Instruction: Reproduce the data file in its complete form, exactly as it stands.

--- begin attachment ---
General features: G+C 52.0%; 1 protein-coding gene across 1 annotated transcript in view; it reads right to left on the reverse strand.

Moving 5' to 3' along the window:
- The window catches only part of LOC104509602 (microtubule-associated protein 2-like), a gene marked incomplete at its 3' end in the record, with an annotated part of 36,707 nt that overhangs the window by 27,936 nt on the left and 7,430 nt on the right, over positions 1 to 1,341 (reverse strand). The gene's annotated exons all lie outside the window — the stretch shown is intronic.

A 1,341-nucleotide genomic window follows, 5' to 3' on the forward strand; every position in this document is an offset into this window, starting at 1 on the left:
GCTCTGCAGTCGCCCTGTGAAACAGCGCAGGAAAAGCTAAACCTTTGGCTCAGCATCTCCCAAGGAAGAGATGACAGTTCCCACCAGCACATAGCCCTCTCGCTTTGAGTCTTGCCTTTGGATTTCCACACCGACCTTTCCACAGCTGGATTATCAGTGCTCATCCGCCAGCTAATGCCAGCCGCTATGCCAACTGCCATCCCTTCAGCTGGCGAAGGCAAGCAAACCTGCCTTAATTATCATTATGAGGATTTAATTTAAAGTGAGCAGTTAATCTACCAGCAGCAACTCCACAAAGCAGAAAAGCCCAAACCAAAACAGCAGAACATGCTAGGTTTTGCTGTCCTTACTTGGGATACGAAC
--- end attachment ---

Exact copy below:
General features: G+C 52.0%; 1 protein-coding gene across 1 annotated transcript in view; it reads right to left on the reverse strand.

Moving 5' to 3' along the window:
- The window catches only part of LOC104509602 (microtubule-associated protein 2-like), a gene marked incomplete at its 3' end in the record, with an annotated part of 36,707 nt that overhangs the window by 27,936 nt on the left and 7,430 nt on the right, over positions 1 to 1,341 (reverse strand). The gene's annotated exons all lie outside the window — the stretch shown is intronic.

A 1,341-nucleotide genomic window follows, 5' to 3' on the forward strand; every position in this document is an offset into this window, starting at 1 on the left:
GCTCTGCAGTCGCCCTGTGAAACAGCGCAGGAAAAGCTAAACCTTTGGCTCAGCATCTCCCAAGGAAGAGATGACAGTTCCCACCAGCACATAGCCCTCTCGCTTTGAGTCTTGCCTTTGGATTTCCACACCGACCTTTCCACAGCTGGATTATCAGTGCTCATCCGCCAGCTAATGCCAGCCGCTATGCCAACTGCCATCCCTTCAGCTGGCGAAGGCAAGCAAACCTGCCTTAATTATCATTATGAGGATTTAATTTAAAGTGAGCAGTTAATCTACCAGCAGCAACTCCACAAAGCAGAAAAGCCCAAACCAAAACAGCAGAACATGCTAGGTTTTGCTGTCCTTACTTGGGATACGAAC